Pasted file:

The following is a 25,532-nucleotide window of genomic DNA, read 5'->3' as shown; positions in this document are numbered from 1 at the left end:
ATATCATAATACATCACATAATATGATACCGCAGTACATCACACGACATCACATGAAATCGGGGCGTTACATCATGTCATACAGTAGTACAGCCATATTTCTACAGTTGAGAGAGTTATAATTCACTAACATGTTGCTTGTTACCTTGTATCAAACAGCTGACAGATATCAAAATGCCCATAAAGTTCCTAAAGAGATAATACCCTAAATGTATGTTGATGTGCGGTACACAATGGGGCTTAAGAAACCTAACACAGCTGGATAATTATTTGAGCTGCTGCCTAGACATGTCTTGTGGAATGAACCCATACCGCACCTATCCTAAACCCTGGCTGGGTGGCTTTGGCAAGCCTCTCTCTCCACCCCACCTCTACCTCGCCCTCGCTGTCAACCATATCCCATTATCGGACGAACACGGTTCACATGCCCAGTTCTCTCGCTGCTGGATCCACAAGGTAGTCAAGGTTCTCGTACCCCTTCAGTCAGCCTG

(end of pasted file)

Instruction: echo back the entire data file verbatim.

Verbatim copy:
The following is a 25,532-nucleotide window of genomic DNA, read 5'->3' as shown; positions in this document are numbered from 1 at the left end:
ATATCATAATACATCACATAATATGATACCGCAGTACATCACACGACATCACATGAAATCGGGGCGTTACATCATGTCATACAGTAGTACAGCCATATTTCTACAGTTGAGAGAGTTATAATTCACTAACATGTTGCTTGTTACCTTGTATCAAACAGCTGACAGATATCAAAATGCCCATAAAGTTCCTAAAGAGATAATACCCTAAATGTATGTTGATGTGCGGTACACAATGGGGCTTAAGAAACCTAACACAGCTGGATAATTATTTGAGCTGCTGCCTAGACATGTCTTGTGGAATGAACCCATACCGCACCTATCCTAAACCCTGGCTGGGTGGCTTTGGCAAGCCTCTCTCTCCACCCCACCTCTACCTCGCCCTCGCTGTCAACCATATCCCATTATCGGACGAACACGGTTCACATGCCCAGTTCTCTCGCTGCTGGATCCACAAGGTAGTCAAGGTTCTCGTACCCCTTCAGTCAGCCTG